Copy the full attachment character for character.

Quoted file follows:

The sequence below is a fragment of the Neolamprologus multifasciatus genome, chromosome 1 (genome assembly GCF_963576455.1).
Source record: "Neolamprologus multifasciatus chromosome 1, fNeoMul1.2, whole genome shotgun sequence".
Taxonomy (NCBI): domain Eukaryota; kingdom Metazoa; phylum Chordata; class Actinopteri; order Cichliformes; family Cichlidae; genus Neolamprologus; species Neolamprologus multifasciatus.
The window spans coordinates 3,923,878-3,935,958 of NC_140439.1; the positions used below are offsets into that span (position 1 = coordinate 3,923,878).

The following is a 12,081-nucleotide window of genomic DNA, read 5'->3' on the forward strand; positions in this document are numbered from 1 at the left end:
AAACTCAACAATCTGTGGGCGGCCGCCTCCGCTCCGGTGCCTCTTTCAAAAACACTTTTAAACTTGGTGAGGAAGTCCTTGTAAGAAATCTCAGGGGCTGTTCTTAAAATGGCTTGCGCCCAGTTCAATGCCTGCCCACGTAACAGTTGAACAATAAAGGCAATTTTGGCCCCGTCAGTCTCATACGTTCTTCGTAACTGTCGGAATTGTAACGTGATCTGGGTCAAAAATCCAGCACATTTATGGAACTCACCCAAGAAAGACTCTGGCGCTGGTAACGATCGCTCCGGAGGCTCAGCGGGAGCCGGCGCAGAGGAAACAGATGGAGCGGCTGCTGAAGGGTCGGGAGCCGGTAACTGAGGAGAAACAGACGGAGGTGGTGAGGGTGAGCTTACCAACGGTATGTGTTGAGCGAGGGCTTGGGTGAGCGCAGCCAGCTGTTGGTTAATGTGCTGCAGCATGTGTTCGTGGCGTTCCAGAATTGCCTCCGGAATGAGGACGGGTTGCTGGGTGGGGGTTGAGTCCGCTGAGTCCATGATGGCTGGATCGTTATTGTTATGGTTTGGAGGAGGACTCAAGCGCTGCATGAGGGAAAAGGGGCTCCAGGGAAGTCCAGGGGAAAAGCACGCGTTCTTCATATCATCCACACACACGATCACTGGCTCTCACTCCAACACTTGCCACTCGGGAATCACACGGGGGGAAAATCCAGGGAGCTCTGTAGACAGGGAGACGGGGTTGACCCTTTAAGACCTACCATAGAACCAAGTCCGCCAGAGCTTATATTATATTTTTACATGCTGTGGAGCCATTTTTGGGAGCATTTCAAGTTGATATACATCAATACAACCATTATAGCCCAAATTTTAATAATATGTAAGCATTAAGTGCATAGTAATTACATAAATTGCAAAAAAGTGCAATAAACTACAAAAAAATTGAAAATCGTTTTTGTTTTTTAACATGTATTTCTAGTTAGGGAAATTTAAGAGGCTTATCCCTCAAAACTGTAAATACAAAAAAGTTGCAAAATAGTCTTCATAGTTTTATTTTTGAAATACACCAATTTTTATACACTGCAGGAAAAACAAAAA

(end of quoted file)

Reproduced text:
The sequence below is a fragment of the Neolamprologus multifasciatus genome, chromosome 1 (genome assembly GCF_963576455.1).
Source record: "Neolamprologus multifasciatus chromosome 1, fNeoMul1.2, whole genome shotgun sequence".
Taxonomy (NCBI): domain Eukaryota; kingdom Metazoa; phylum Chordata; class Actinopteri; order Cichliformes; family Cichlidae; genus Neolamprologus; species Neolamprologus multifasciatus.
The window spans coordinates 3,923,878-3,935,958 of NC_140439.1; the positions used below are offsets into that span (position 1 = coordinate 3,923,878).

The following is a 12,081-nucleotide window of genomic DNA, read 5'->3' on the forward strand; positions in this document are numbered from 1 at the left end:
AAACTCAACAATCTGTGGGCGGCCGCCTCCGCTCCGGTGCCTCTTTCAAAAACACTTTTAAACTTGGTGAGGAAGTCCTTGTAAGAAATCTCAGGGGCTGTTCTTAAAATGGCTTGCGCCCAGTTCAATGCCTGCCCACGTAACAGTTGAACAATAAAGGCAATTTTGGCCCCGTCAGTCTCATACGTTCTTCGTAACTGTCGGAATTGTAACGTGATCTGGGTCAAAAATCCAGCACATTTATGGAACTCACCCAAGAAAGACTCTGGCGCTGGTAACGATCGCTCCGGAGGCTCAGCGGGAGCCGGCGCAGAGGAAACAGATGGAGCGGCTGCTGAAGGGTCGGGAGCCGGTAACTGAGGAGAAACAGACGGAGGTGGTGAGGGTGAGCTTACCAACGGTATGTGTTGAGCGAGGGCTTGGGTGAGCGCAGCCAGCTGTTGGTTAATGTGCTGCAGCATGTGTTCGTGGCGTTCCAGAATTGCCTCCGGAATGAGGACGGGTTGCTGGGTGGGGGTTGAGTCCGCTGAGTCCATGATGGCTGGATCGTTATTGTTATGGTTTGGAGGAGGACTCAAGCGCTGCATGAGGGAAAAGGGGCTCCAGGGAAGTCCAGGGGAAAAGCACGCGTTCTTCATATCATCCACACACACGATCACTGGCTCTCACTCCAACACTTGCCACTCGGGAATCACACGGGGGGAAAATCCAGGGAGCTCTGTAGACAGGGAGACGGGGTTGACCCTTTAAGACCTACCATAGAACCAAGTCCGCCAGAGCTTATATTATATTTTTACATGCTGTGGAGCCATTTTTGGGAGCATTTCAAGTTGATATACATCAATACAACCATTATAGCCCAAATTTTAATAATATGTAAGCATTAAGTGCATAGTAATTACATAAATTGCAAAAAAGTGCAATAAACTACAAAAAAATTGAAAATCGTTTTTGTTTTTTAACATGTATTTCTAGTTAGGGAAATTTAAGAGGCTTATCCCTCAAAACTGTAAATACAAAAAAGTTGCAAAATAGTCTTCATAGTTTTATTTTTGAAATACACCAATTTTTATACACTGCAGGAAAAACAAAAA